From [HERE] and [HERE] The annual African Global Economic and Development (AGED) Summit, held every year in the United States, is used to some visa troubles. “Usually we get 40 percent [of visas] that get rejected, but the others come,” said Mary Flowers, chair of the AGED Summit. “This year it was 100 percent. Every delegation.”
Voice of America reported that the delegates, many of them government officials and business leaders, were denied a chance to enter America to meet their counterparts in what an organiser termed discrimination against African nations. "I have to say that most of us feel it's a discrimination issue with the African nations...We experience it over and over and over, and the people being rejected are legitimate business people with ties to the continent," said Mary Flowers, who chairs the African Global Economic and Development Summit.
"I have to say that most of us feel it's a discrimination issue with the African nations...We experience it over and over and over, and the people being rejected are legitimate business people with ties to the continent," said Mary Flowers, who chairs the African Global Economic and Development Summit.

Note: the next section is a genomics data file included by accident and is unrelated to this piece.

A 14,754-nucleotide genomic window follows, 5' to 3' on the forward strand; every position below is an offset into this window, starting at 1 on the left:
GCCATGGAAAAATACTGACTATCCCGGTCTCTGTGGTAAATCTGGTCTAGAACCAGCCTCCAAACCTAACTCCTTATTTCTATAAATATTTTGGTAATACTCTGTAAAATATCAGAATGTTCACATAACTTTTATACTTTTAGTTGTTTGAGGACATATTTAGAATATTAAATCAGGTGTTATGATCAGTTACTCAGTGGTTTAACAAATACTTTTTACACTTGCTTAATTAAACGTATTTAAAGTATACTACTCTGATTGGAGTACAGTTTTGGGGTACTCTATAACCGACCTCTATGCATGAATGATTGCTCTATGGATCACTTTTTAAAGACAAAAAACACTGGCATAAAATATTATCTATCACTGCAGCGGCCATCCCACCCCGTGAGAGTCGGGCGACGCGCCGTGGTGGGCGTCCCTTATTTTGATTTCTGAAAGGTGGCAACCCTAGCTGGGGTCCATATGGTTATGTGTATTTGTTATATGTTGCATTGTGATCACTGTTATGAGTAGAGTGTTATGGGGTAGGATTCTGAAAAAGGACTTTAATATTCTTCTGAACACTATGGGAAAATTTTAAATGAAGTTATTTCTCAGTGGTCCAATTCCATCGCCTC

This year's summit started on March 16, 2017 and ended two days later. The summit, organised by The University of Southern California, was meant to promote bilateral foreign direct investment, international trade, cultural exchange and tourism with the 54 individual countries in Africa. It was the first time that the event went on without Africans, organisers said. The Trump administration is progressively tightening its immigration policies and slamming doors on foreigners. The American government has introduced visa bans for citizens from six Muslim countries. Kenya Chamber of Commerce and Industry chairman Kiprono Kittony expressed disgust, saying: "If the reports are true, then this is something that we would like to condemn in the strongest terms possible." ALSO READ: No exams for Tanzanian doctors as medical board releases requirements Social media users, reacting to the VOA report, were equally disappointed. "Why not hold the summit in Ghana, Ethiopia or South Africa? I am sure that The University of Southern California can partner with African institutions to organise it....bring us some much needed revenue. The weather is great here," said one social media user. Another one replied: "Because the point is to get Africans to meet with business leaders and government officials who are not easy to reach. If the first step was for them to travel to Africa they would never go on this trip!" "This kind of idiotic travel ban is just the beginning of the sharp decline of the American soft power the Trump administration is heading to. In a couple of years, US officials and businesses alike will complain that other global players such as China will have replaced them on the fastest growing continent on earth..." yet another added. Countries whose delegations were affected included Sierra Leone, Guinea, Ghana, Nigeria, Ethiopia and South Africa. Reports indicated the delegates are said to have been called for visa interviews a few days before their travel date though they had applied several weeks before. "Usually we get 40 per cent that get rejected but the others come," said Flowers. "This year it was 100 per cent. Every delegation." VOA reported that one of those denied a visa was Prince Kojo Hilton, a Ghanaian artist, whose work includes special effects and graphic art. He paid his Sh51,500 ($500) fee to attend the event and was asked to lead a session on filmmaking.